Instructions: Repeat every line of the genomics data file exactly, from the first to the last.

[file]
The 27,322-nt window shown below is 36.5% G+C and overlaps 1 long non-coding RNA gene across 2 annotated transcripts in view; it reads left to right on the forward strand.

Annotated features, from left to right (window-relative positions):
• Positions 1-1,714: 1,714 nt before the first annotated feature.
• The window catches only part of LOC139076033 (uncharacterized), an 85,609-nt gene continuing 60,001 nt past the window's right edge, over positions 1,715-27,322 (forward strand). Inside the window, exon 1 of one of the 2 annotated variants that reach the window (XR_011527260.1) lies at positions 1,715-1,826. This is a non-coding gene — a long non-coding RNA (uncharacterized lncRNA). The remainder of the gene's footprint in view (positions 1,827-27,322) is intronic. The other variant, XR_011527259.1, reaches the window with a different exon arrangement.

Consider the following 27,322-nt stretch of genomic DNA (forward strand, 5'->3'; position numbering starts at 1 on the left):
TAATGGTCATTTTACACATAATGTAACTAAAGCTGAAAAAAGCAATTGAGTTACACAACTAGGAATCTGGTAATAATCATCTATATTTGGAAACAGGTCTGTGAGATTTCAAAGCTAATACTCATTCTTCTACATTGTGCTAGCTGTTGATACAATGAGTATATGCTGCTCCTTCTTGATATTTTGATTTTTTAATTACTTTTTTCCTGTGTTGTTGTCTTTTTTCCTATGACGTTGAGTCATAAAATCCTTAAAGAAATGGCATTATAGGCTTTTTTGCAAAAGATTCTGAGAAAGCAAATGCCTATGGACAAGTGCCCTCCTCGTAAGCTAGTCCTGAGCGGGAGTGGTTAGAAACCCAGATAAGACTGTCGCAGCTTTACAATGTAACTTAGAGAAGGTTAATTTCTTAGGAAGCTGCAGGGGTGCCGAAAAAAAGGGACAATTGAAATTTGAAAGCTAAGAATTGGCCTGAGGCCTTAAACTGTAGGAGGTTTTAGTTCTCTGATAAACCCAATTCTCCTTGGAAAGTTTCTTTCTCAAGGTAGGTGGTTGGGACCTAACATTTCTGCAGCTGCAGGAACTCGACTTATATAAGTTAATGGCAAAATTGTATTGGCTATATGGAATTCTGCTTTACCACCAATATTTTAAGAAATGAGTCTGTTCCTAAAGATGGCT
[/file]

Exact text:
The 27,322-nt window shown below is 36.5% G+C and overlaps 1 long non-coding RNA gene across 2 annotated transcripts in view; it reads left to right on the forward strand.

Annotated features, from left to right (window-relative positions):
• Positions 1-1,714: 1,714 nt before the first annotated feature.
• The window catches only part of LOC139076033 (uncharacterized), an 85,609-nt gene continuing 60,001 nt past the window's right edge, over positions 1,715-27,322 (forward strand). Inside the window, exon 1 of one of the 2 annotated variants that reach the window (XR_011527260.1) lies at positions 1,715-1,826. This is a non-coding gene — a long non-coding RNA (uncharacterized lncRNA). The remainder of the gene's footprint in view (positions 1,827-27,322) is intronic. The other variant, XR_011527259.1, reaches the window with a different exon arrangement.

Consider the following 27,322-nt stretch of genomic DNA (forward strand, 5'->3'; position numbering starts at 1 on the left):
TAATGGTCATTTTACACATAATGTAACTAAAGCTGAAAAAAGCAATTGAGTTACACAACTAGGAATCTGGTAATAATCATCTATATTTGGAAACAGGTCTGTGAGATTTCAAAGCTAATACTCATTCTTCTACATTGTGCTAGCTGTTGATACAATGAGTATATGCTGCTCCTTCTTGATATTTTGATTTTTTAATTACTTTTTTCCTGTGTTGTTGTCTTTTTTCCTATGACGTTGAGTCATAAAATCCTTAAAGAAATGGCATTATAGGCTTTTTTGCAAAAGATTCTGAGAAAGCAAATGCCTATGGACAAGTGCCCTCCTCGTAAGCTAGTCCTGAGCGGGAGTGGTTAGAAACCCAGATAAGACTGTCGCAGCTTTACAATGTAACTTAGAGAAGGTTAATTTCTTAGGAAGCTGCAGGGGTGCCGAAAAAAAGGGACAATTGAAATTTGAAAGCTAAGAATTGGCCTGAGGCCTTAAACTGTAGGAGGTTTTAGTTCTCTGATAAACCCAATTCTCCTTGGAAAGTTTCTTTCTCAAGGTAGGTGGTTGGGACCTAACATTTCTGCAGCTGCAGGAACTCGACTTATATAAGTTAATGGCAAAATTGTATTGGCTATATGGAATTCTGCTTTACCACCAATATTTTAAGAAATGAGTCTGTTCCTAAAGATGGCT